Journal article

How disability service providers can become more customer-centric

A practical guide for providers looking to be more effective and efficient in supporting customers
National Disability Insurance Scheme (NDIS) Disability insurance Disability Australia

This article unpacks what is meant by customer-centricity, and provides a guide and practical tips for disability service providers looking to take a customer-centric approach to transforming their operating model.

How does customer-centricity intersect with co-design or human-centred design? They all stem from a similar philosophy – incorporate the perspective of the person who uses the product or service. However, the difference is that most co-design and human-centred design projects are one-off and stop at the program or service. (This is typically due to how these projects are designed rather than being the fault of co-design or human centred-design as methodologies).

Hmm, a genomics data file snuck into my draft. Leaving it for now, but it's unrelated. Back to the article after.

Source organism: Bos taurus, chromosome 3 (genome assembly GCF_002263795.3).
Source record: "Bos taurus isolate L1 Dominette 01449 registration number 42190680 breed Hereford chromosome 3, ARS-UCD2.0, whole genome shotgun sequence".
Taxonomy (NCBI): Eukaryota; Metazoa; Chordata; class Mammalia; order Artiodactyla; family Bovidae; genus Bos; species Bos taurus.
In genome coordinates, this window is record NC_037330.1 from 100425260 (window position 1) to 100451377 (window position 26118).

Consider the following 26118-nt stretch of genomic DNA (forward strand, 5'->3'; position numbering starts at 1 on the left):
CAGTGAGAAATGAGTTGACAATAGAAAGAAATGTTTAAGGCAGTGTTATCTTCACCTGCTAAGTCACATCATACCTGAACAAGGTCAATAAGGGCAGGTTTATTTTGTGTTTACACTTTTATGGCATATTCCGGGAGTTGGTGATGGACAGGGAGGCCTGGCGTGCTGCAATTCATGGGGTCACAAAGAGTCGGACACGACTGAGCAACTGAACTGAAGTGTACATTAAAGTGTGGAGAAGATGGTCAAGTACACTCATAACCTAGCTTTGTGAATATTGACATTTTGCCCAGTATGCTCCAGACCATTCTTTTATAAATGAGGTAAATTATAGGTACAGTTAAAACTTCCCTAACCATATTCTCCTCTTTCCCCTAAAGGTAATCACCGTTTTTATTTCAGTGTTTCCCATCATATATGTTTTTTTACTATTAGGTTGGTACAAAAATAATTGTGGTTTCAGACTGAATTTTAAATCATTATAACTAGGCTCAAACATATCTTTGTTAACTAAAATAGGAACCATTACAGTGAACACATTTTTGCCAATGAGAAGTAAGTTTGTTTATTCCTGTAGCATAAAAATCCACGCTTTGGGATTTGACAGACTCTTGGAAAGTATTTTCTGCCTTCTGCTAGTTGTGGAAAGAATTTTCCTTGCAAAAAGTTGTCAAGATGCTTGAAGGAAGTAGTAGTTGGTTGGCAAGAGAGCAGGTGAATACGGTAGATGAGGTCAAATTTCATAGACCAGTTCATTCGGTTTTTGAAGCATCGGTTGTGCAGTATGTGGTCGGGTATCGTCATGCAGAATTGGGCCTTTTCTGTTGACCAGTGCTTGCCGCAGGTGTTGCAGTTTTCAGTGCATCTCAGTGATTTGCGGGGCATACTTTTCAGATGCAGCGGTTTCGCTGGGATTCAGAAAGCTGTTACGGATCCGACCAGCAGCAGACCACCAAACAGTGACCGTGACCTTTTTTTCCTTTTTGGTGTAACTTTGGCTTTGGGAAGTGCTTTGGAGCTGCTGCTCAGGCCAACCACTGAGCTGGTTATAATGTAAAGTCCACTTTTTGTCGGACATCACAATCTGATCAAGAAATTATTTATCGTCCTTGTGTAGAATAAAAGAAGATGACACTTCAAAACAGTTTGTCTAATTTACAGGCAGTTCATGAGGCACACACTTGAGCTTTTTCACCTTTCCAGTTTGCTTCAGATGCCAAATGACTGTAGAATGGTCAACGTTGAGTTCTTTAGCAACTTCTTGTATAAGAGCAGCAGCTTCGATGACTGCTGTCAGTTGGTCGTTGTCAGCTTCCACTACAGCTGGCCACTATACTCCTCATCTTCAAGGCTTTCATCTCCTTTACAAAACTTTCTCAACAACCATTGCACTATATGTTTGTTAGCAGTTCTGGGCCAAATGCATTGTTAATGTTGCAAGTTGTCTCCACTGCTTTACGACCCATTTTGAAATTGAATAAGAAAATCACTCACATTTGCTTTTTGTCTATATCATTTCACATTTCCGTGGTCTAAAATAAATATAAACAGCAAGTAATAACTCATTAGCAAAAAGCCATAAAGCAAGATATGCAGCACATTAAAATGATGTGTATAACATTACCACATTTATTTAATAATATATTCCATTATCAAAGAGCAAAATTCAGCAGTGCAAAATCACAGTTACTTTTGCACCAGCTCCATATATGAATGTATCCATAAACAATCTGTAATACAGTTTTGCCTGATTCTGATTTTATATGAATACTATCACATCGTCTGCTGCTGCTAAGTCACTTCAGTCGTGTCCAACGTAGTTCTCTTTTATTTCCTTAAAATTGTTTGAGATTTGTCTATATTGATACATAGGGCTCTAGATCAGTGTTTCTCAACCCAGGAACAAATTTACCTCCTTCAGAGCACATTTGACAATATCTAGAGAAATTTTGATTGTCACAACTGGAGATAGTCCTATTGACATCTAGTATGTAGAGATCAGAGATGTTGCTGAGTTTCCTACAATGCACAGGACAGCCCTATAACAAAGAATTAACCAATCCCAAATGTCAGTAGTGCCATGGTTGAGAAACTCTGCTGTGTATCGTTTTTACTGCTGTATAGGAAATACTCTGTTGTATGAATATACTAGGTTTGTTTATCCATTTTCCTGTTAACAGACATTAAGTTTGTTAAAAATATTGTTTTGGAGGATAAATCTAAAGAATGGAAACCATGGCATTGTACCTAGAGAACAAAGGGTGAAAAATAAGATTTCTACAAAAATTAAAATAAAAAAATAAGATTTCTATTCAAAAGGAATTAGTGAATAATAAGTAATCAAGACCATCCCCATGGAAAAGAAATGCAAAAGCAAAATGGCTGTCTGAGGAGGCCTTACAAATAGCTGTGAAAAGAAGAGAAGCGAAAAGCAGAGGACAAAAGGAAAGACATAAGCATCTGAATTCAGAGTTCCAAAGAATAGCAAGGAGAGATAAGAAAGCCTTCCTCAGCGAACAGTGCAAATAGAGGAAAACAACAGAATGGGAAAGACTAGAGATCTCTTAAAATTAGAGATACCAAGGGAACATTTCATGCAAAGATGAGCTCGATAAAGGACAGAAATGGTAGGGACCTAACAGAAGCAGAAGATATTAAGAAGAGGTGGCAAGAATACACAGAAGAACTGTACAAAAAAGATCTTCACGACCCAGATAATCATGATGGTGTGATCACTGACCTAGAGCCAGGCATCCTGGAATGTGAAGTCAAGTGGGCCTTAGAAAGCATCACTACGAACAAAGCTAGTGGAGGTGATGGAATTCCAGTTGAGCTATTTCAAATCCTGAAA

In our view, building a customer-centric organisation requires taking the customer perspective into the very architecture of an organisation, including its structure, processes, and measures, and embedding a loop of continuous feedback and improvement, not just creating a one-off design.

Many disability providers are redesigning their services to ensure they can deliver within the NDIS price guides. However, without considering who their target customer is and what they need from services, organisations risk spending time, money, and resources making changes that are not fit-for-purpose or fit-for-future.

We have distilled a process for building a more customer-centric operating model to help guide organisations seeking to embark on this journey to become more customer-centric and on lessons from the corporate sector. It is based on our experience working with disability service providers.


Publication Details
License type:
All Rights Reserved
Access Rights Type: